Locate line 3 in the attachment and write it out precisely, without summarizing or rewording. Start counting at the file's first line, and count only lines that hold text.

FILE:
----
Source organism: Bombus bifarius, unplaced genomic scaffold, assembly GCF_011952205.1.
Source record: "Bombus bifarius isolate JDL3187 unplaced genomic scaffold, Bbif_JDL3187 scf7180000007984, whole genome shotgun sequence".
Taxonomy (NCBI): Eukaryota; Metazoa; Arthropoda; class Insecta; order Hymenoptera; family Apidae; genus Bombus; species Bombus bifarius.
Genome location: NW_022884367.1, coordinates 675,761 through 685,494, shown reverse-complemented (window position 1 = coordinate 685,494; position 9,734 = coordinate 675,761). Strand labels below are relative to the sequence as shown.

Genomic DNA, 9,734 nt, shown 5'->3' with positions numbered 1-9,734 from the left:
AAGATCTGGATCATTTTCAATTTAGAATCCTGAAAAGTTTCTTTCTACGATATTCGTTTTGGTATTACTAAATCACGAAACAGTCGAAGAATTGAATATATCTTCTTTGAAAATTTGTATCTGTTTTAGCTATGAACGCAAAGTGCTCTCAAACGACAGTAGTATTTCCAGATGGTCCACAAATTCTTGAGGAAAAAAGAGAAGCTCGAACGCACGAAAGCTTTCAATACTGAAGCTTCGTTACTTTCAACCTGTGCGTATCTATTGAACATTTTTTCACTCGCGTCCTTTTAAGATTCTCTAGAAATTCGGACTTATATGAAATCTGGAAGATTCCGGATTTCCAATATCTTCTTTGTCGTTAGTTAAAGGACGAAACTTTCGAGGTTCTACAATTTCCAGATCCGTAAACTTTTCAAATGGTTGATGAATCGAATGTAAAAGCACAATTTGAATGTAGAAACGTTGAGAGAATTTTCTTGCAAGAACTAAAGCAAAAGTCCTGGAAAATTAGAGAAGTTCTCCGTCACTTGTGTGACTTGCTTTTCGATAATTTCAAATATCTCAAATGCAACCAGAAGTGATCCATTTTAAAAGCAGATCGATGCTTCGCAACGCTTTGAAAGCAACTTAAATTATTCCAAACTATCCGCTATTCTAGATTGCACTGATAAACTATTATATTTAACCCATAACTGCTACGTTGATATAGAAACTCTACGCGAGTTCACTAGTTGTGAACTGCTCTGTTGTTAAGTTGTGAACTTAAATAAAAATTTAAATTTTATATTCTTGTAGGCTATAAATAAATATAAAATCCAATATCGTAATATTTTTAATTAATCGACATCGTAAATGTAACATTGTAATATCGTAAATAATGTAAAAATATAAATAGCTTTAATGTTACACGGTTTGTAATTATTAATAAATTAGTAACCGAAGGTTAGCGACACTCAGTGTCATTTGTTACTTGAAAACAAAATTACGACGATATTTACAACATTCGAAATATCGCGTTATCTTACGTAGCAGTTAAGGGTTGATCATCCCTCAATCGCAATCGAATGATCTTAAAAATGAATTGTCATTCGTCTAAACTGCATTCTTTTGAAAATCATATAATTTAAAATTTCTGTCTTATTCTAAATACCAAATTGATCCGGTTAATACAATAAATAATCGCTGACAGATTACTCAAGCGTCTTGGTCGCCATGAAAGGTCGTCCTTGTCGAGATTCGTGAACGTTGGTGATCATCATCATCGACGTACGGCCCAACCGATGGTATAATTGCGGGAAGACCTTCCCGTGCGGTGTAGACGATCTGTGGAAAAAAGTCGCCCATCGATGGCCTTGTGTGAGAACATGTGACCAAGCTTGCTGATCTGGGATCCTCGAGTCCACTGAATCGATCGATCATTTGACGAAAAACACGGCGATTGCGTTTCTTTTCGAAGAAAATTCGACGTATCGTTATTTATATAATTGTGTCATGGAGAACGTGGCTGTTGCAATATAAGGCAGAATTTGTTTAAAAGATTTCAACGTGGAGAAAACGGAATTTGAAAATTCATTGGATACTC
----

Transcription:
Taxonomy (NCBI): Eukaryota; Metazoa; Arthropoda; class Insecta; order Hymenoptera; family Apidae; genus Bombus; species Bombus bifarius.